T. Jefferson Coolidge

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T. Jefferson Coolidge (1831-1920) was a leading Boston businessman. Born to a prominent Boston Brahmin family, he was a great-grandson of President Thomas Jefferson. Coolidge was educated in private schools in Europe, and graduated from Harvard in 1850. He married the daughter of William Appleton, a leading financier of the New England cotton textile industry. Coolidge was involved in numerous textile mills, and banks. He was manager of the largest textile mill in America, the Amoskeag Mill in Manchester New Hampshire. Coolidge turned his attention to financing the rapidly growing industrial economy, with major interests in textiles banking, railroads, publishing and electricity.[1]

He served as president of the Atchison, Topeka and Santa Fe Railway. He organized the United Fruit Company, of which his son was president. Coolidge was involved in numerous civic enterprises Boston area, especially the design of the region's park system. A Republican, he was appointed by Benjamin Harrison as ambassador to France in 1892. He was a member of the American delegation to the commission to resolve the Alaska boundary dispute.[2]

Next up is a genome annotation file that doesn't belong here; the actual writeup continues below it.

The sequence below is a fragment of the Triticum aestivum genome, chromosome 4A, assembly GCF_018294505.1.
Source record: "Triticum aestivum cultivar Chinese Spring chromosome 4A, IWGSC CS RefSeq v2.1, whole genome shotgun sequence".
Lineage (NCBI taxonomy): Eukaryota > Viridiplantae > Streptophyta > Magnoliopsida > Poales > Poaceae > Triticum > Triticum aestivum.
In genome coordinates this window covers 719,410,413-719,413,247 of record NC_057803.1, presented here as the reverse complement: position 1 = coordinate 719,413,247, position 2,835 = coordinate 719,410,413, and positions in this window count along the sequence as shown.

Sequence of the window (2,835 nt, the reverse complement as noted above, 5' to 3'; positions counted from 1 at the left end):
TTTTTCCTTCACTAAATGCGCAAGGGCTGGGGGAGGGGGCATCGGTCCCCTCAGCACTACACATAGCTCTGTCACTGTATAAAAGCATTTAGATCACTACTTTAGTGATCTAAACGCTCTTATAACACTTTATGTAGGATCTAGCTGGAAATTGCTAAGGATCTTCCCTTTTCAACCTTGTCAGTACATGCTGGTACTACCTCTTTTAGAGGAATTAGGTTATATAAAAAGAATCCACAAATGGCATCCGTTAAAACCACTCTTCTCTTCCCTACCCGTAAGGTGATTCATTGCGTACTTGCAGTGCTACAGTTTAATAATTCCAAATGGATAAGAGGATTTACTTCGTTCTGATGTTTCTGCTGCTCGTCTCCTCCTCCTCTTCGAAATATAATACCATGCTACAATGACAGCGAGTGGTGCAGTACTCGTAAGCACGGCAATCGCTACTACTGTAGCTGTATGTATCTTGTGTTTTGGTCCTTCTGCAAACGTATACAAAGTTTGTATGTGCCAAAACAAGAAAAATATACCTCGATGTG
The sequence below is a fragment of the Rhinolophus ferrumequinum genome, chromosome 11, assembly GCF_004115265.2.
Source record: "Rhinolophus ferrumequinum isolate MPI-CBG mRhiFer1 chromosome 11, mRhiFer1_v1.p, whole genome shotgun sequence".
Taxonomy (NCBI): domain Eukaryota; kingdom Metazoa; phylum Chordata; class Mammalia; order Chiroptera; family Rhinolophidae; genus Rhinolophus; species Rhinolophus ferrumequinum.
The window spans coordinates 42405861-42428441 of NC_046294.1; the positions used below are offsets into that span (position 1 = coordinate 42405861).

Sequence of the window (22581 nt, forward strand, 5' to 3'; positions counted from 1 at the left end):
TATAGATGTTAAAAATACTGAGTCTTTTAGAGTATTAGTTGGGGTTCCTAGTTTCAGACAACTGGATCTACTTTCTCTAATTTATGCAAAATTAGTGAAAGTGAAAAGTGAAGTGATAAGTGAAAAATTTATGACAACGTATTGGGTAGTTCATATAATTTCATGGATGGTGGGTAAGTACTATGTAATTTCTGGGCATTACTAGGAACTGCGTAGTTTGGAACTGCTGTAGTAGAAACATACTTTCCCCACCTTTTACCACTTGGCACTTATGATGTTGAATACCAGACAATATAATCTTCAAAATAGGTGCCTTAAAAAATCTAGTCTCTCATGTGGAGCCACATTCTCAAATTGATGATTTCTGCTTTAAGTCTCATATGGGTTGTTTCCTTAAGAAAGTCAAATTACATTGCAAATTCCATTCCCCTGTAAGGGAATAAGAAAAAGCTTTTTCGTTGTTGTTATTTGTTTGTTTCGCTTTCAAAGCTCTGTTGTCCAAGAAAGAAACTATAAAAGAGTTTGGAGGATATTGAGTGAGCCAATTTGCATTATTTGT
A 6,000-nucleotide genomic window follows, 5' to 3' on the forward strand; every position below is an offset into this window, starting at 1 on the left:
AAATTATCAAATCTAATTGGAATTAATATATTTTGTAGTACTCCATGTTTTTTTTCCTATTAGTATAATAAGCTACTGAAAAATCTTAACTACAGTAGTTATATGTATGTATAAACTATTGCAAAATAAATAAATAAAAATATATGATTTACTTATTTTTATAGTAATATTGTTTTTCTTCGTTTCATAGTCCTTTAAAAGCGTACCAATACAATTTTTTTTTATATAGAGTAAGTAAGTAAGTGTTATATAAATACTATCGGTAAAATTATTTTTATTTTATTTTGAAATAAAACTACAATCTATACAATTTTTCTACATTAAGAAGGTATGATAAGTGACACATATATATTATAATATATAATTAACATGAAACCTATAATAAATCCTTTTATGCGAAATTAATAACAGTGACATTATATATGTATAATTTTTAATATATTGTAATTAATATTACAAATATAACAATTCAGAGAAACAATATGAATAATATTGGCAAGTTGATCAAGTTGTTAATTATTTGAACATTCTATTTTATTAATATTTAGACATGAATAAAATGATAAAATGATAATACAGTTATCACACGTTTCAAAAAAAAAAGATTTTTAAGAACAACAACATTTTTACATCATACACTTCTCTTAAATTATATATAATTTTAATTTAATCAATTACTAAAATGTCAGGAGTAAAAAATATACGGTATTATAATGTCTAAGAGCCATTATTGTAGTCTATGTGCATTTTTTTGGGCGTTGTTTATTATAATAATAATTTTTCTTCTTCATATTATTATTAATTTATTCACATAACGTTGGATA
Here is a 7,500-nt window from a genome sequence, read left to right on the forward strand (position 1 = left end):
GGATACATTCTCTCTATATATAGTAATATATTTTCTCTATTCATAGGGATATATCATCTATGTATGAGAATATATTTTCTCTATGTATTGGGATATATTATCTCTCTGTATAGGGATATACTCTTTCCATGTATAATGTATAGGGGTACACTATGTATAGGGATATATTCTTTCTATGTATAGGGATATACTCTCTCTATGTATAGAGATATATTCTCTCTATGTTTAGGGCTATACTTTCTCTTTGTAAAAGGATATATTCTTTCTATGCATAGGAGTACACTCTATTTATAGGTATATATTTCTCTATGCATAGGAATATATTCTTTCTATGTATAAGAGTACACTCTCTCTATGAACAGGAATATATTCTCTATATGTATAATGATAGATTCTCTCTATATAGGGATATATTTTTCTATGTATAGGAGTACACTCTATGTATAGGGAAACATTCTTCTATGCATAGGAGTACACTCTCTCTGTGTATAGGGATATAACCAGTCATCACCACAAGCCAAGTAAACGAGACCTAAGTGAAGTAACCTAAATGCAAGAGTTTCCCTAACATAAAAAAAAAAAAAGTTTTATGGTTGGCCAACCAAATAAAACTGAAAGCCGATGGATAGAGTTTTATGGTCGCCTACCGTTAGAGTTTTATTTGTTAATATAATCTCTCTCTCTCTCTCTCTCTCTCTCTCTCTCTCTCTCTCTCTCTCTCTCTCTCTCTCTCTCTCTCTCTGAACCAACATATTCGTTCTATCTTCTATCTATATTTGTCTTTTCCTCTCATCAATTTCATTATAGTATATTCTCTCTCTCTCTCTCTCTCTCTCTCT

Historian Ernest May says Coolidge was, "a prototype member of what today we call the foreign policy establishment."[3]

Further reading

  • Coolidge, Thomas Jefferson. The Autobiography of T. Jefferson Coolidge, 1831-1920 (Houghton Mifflin Company, 1923).
  • Gordon, Nancy. "Coolidge, Thomas Jefferson"; American National Biography Online Feb. 2000 . Access Date: Feb 28 2016

Notes

  1. Steven C. Topik (2000). Trade and Gunboats: The United States and Brazil in the Age of Empire. Stanford UP. p. 41. 
  2. John N. Ingham, ed. (1983). Biographical Dictionary of American Business Leaders. Greenwood Publishing Group. p. 190. 
  3. Ernest R. May (1968). American Imperialism: A Speculative Essay. Atheneum. p. 45.